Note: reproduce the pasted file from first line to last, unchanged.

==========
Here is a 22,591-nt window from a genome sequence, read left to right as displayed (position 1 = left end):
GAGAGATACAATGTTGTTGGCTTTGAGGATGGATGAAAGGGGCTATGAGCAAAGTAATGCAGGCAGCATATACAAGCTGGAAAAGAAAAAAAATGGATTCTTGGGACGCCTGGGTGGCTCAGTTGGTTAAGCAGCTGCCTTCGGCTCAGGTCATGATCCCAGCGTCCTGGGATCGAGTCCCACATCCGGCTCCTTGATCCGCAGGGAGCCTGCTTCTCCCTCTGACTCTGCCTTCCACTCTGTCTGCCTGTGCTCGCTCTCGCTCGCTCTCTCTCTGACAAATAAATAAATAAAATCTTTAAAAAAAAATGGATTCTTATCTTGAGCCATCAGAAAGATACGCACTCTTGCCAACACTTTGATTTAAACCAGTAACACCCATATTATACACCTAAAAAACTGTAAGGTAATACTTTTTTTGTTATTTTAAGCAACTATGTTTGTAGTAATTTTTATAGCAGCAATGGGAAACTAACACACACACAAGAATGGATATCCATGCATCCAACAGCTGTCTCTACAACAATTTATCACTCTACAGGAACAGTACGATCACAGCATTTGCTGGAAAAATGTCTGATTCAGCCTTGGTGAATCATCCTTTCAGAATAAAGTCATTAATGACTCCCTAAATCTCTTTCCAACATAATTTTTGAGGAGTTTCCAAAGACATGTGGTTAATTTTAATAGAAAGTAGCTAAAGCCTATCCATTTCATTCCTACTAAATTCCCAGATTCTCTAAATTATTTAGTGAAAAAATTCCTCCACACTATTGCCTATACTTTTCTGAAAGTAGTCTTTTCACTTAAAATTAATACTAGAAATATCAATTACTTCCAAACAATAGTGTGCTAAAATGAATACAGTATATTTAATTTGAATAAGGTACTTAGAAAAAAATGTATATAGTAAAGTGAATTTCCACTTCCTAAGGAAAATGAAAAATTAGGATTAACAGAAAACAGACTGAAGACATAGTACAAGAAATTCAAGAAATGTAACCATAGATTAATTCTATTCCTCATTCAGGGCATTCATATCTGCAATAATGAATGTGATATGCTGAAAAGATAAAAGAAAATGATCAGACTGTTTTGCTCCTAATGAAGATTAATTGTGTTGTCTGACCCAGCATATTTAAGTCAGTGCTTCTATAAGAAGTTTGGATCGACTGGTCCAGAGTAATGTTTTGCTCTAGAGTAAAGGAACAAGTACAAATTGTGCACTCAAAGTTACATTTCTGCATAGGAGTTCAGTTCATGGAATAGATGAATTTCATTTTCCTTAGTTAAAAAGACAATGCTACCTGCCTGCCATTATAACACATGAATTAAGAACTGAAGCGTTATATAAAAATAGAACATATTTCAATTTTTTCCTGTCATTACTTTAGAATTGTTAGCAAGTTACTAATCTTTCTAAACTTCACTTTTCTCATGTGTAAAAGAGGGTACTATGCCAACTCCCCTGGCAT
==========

Here is a 22,591-nt window from a genome sequence, read left to right as displayed (position 1 = left end):
GAGAGATACAATGTTGTTGGCTTTGAGGATGGATGAAAGGGGCTATGAGCAAAGTAATGCAGGCAGCATATACAAGCTGGAAAAGAAAAAAAATGGATTCTTGGGACGCCTGGGTGGCTCAGTTGGTTAAGCAGCTGCCTTCGGCTCAGGTCATGATCCCAGCGTCCTGGGATCGAGTCCCACATCCGGCTCCTTGATCCGCAGGGAGCCTGCTTCTCCCTCTGACTCTGCCTTCCACTCTGTCTGCCTGTGCTCGCTCTCGCTCGCTCTCTCTCTGACAAATAAATAAATAAAATCTTTAAAAAAAAATGGATTCTTATCTTGAGCCATCAGAAAGATACGCACTCTTGCCAACACTTTGATTTAAACCAGTAACACCCATATTATACACCTAAAAAACTGTAAGGTAATACTTTTTTTGTTATTTTAAGCAACTATGTTTGTAGTAATTTTTATAGCAGCAATGGGAAACTAACACACACACAAGAATGGATATCCATGCATCCAACAGCTGTCTCTACAACAATTTATCACTCTACAGGAACAGTACGATCACAGCATTTGCTGGAAAAATGTCTGATTCAGCCTTGGTGAATCATCCTTTCAGAATAAAGTCATTAATGACTCCCTAAATCTCTTTCCAACATAATTTTTGAGGAGTTTCCAAAGACATGTGGTTAATTTTAATAGAAAGTAGCTAAAGCCTATCCATTTCATTCCTACTAAATTCCCAGATTCTCTAAATTATTTAGTGAAAAAATTCCTCCACACTATTGCCTATACTTTTCTGAAAGTAGTCTTTTCACTTAAAATTAATACTAGAAATATCAATTACTTCCAAACAATAGTGTGCTAAAATGAATACAGTATATTTAATTTGAATAAGGTACTTAGAAAAAAATGTATATAGTAAAGTGAATTTCCACTTCCTAAGGAAAATGAAAAATTAGGATTAACAGAAAACAGACTGAAGACATAGTACAAGAAATTCAAGAAATGTAACCATAGATTAATTCTATTCCTCATTCAGGGCATTCATATCTGCAATAATGAATGTGATATGCTGAAAAGATAAAAGAAAATGATCAGACTGTTTTGCTCCTAATGAAGATTAATTGTGTTGTCTGACCCAGCATATTTAAGTCAGTGCTTCTATAAGAAGTTTGGATCGACTGGTCCAGAGTAATGTTTTGCTCTAGAGTAAAGGAACAAGTACAAATTGTGCACTCAAAGTTACATTTCTGCATAGGAGTTCAGTTCATGGAATAGATGAATTTCATTTTCCTTAGTTAAAAAGACAATGCTACCTGCCTGCCATTATAACACATGAATTAAGAACTGAAGCGTTATATAAAAATAGAACATATTTCAATTTTTTCCTGTCATTACTTTAGAATTGTTAGCAAGTTACTAATCTTTCTAAACTTCACTTTTCTCATGTGTAAAAGAGGGTACTATGCCAACTCCCCTGGCAT